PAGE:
An insight into various ways of using material from television and radio broadcasts to support teaching on a range of undergraduate courses (with student numbers from 15 – 500).

Andrew Russell (SoSS)

  • Psephology Matters and Election Counts

Teaching elections and voters: Using multi-platform delivery methods including twitter to augment teaching practice.

Joanne Tippett (SED)

Ketso is a hands-on kit for effective engagement, and a spin off from Dr Tippett's research. It is being used in teaching and learning in universities across the UK. With its colourful, hands-on shapes, Ketso is accessible to all. Ketso is visual, verbal and kinesthetic: ideas are given a physical representation that can be moved on a shared workspace. The tutor can provide a simple structure for students to work through key issues. Feedback can be given to individual groups or the whole class, as appropriate. Dyslexic students and international students are able to input their ideas, embedding inclusive education into teaching. This workshop introduced Ketso and its use in group work, supervision and student projects, including a practical demonstration.

Minjie Xing (LLC)

  • Language Partnership between language learners and native speakers

A language partnership was set up between Chinese as a Foreign Language (CFL) learners and Chinese native speakers (Chinese students in Manchester University). Together, they completed a series of collaborative tasks. Good performances and examples were shown in Blackboard. In this project, students were empowered as creative designers, active performers and critical reviewers and therefore they were the stakeholders of their own learning. They had knowledge exchange rather than just competitions; a rich array of information to work with rather than only preselected, filtered textbook content; a one-to-one language partner to practice with rather the tutor alone. The learning process therefore became dynamic, interactive and rewarding.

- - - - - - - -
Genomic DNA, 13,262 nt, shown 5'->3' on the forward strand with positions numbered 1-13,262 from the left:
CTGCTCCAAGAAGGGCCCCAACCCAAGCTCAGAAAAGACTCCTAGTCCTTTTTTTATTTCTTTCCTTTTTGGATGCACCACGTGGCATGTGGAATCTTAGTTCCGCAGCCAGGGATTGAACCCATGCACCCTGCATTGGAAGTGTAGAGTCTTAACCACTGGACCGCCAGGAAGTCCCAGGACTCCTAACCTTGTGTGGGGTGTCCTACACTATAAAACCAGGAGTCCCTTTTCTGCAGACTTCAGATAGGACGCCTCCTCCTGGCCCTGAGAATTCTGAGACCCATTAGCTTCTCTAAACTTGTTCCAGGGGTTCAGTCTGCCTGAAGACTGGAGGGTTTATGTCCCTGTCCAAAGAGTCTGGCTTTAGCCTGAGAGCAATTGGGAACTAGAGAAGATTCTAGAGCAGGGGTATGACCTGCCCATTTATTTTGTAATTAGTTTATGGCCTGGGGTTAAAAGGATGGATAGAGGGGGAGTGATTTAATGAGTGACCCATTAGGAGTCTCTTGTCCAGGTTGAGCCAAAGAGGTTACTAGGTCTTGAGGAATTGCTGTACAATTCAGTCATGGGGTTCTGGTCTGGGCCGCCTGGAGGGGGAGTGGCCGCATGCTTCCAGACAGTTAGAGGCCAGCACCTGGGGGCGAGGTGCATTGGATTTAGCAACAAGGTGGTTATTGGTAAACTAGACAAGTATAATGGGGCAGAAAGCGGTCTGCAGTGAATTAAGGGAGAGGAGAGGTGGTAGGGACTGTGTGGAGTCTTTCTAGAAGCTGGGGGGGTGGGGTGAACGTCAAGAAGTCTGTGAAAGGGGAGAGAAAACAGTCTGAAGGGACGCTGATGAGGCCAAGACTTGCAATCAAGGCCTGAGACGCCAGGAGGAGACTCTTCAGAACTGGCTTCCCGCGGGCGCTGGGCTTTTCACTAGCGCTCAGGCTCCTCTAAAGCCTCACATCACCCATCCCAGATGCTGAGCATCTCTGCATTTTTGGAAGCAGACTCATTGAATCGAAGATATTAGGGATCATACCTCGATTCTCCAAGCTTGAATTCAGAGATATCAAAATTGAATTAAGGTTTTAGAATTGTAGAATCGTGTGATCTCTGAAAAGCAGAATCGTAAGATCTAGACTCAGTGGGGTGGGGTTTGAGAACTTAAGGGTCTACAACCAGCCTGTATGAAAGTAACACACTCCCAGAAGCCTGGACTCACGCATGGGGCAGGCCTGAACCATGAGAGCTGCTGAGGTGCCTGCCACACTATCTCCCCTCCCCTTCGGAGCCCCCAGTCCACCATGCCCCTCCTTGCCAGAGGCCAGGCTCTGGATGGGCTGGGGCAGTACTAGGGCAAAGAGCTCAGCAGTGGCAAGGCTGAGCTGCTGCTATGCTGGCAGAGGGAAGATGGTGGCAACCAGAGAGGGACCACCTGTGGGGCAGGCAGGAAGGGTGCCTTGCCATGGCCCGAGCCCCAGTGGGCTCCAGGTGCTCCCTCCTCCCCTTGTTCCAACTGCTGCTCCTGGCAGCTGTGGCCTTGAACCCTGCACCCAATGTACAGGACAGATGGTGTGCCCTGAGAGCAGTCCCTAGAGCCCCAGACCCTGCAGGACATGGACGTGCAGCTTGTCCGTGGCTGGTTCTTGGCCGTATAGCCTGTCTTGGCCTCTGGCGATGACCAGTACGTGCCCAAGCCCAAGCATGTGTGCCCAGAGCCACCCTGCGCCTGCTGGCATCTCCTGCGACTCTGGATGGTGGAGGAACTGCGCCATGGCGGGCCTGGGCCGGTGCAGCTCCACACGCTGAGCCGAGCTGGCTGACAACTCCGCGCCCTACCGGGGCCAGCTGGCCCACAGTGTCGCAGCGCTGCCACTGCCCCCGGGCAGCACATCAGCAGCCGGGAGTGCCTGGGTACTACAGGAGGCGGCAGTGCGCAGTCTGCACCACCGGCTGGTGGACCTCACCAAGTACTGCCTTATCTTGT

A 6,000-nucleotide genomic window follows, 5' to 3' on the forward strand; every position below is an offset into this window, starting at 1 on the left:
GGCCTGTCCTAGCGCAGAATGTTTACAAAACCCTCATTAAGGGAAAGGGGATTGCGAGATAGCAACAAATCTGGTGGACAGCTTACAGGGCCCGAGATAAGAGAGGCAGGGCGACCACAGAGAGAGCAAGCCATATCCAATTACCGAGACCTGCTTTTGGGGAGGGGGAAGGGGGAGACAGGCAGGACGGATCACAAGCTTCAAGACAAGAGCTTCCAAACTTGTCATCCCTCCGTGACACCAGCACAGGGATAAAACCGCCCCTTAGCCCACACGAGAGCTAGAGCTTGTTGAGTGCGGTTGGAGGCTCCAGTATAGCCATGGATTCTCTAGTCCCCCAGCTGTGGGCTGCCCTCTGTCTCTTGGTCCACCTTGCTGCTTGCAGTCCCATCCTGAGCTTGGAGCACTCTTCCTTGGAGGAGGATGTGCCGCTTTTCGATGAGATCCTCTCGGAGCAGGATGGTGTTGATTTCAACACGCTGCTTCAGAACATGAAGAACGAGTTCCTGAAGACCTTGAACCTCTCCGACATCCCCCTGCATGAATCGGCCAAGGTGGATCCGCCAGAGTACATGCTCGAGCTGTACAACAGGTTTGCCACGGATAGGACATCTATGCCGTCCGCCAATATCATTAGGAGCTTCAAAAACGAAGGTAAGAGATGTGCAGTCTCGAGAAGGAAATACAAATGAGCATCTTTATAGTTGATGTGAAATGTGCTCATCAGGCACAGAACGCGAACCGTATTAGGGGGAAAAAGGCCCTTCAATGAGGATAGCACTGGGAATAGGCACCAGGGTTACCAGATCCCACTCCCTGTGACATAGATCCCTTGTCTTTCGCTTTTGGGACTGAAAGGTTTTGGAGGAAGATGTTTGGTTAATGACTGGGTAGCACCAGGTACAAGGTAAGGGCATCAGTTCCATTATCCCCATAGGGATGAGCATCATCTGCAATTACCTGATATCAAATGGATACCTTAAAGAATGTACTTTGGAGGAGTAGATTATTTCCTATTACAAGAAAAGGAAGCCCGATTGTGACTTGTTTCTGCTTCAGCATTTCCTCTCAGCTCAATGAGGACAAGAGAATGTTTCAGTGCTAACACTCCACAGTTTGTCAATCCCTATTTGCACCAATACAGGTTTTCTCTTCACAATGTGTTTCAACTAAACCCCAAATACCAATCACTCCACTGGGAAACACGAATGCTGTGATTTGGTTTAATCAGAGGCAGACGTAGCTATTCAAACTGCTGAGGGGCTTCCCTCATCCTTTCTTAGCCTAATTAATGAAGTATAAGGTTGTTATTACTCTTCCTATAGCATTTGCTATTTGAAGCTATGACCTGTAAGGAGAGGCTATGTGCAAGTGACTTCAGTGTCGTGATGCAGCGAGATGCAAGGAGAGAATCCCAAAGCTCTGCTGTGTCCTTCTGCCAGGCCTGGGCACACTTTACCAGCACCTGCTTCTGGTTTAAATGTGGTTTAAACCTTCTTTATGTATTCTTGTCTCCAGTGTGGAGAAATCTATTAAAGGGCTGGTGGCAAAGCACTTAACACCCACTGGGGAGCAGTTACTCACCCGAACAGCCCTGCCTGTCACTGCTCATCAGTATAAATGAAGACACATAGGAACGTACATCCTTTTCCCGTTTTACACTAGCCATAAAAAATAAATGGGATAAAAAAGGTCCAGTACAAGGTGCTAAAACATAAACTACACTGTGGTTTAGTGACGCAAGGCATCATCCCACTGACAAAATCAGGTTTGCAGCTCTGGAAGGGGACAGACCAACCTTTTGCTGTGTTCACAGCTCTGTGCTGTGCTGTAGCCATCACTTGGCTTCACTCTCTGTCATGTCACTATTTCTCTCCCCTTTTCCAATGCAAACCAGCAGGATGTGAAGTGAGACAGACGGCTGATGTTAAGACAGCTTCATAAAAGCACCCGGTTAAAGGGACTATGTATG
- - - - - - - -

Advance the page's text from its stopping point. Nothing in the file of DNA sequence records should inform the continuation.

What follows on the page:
Linda Irish (eLearning Team)

  • Using Multimedia in Teaching and Learning

The presentation covers the multimedia services that are available to staff in Humanities and looks at how audio and video can be used in conjunction with other activities to create opportunities for independent learning, group work and feedback. The session will include examples taken from BoB (Box of Broadcasts), the Video Library Service, the Mash-up tool in Bb9 and Wimba Collaboration Suite.

Stalls

Throughout the afternoon, there were a number of stalls in the Samuel Alexander Foyer providing information and demonstrations pertinent to teaching and learning in Humanities.

  • Library: Talis Aspire and digitising texts
  • Careers: Information on the variety of tools and resources available to staff for use in supporting students such as the academic toolkit, academic FAQ sheets, and CMS support
  • Humanities Sabbatical Interns: Peer Assisted Study Sessions and Peer Mentoring
  • Humanities eLearning Team: Making the move to Blackboard 9; collaboration and voicetools in Blackboard; online submission, plagiarism detection and marking. Book a 1 to 1 consultation with a member of the eLearning Team via the registration form
  • Student System: information on reporting from Campus Solutions and the latest functionality as well as the opportunity to raise queries